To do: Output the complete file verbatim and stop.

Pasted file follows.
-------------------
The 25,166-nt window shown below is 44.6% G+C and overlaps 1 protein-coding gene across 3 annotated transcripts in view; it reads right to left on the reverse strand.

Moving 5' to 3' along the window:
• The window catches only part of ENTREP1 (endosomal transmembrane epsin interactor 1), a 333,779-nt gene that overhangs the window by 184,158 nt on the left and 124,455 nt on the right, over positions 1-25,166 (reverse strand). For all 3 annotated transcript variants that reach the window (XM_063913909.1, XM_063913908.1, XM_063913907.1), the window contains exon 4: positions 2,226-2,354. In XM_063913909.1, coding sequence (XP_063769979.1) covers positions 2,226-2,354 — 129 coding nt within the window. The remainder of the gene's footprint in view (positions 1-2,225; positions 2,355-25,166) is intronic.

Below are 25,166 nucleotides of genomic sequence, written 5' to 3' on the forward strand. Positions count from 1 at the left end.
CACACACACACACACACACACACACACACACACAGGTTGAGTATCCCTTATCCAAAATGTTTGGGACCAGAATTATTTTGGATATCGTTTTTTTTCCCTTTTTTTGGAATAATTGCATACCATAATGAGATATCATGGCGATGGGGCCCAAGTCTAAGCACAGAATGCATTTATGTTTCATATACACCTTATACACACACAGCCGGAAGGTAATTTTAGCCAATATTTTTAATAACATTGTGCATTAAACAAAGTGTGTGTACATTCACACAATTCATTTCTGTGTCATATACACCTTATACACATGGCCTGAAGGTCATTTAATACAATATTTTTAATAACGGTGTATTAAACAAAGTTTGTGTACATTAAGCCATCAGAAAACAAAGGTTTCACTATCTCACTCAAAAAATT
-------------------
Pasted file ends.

The 25,166-nt window shown below is 44.6% G+C and overlaps 1 protein-coding gene across 3 annotated transcripts in view; it reads right to left on the reverse strand.

Moving 5' to 3' along the window:
• The window catches only part of ENTREP1 (endosomal transmembrane epsin interactor 1), a 333,779-nt gene that overhangs the window by 184,158 nt on the left and 124,455 nt on the right, over positions 1-25,166 (reverse strand). For all 3 annotated transcript variants that reach the window (XM_063913909.1, XM_063913908.1, XM_063913907.1), the window contains exon 4: positions 2,226-2,354. In XM_063913909.1, coding sequence (XP_063769979.1) covers positions 2,226-2,354 — 129 coding nt within the window. The remainder of the gene's footprint in view (positions 1-2,225; positions 2,355-25,166) is intronic.

Below are 25,166 nucleotides of genomic sequence, written 5' to 3' on the forward strand. Positions count from 1 at the left end.
CACACACACACACACACACACACACACACACACAGGTTGAGTATCCCTTATCCAAAATGTTTGGGACCAGAATTATTTTGGATATCGTTTTTTTTCCCTTTTTTTGGAATAATTGCATACCATAATGAGATATCATGGCGATGGGGCCCAAGTCTAAGCACAGAATGCATTTATGTTTCATATACACCTTATACACACACAGCCGGAAGGTAATTTTAGCCAATATTTTTAATAACATTGTGCATTAAACAAAGTGTGTGTACATTCACACAATTCATTTCTGTGTCATATACACCTTATACACATGGCCTGAAGGTCATTTAATACAATATTTTTAATAACGGTGTATTAAACAAAGTTTGTGTACATTAAGCCATCAGAAAACAAAGGTTTCACTATCTCACTCAAAAAATT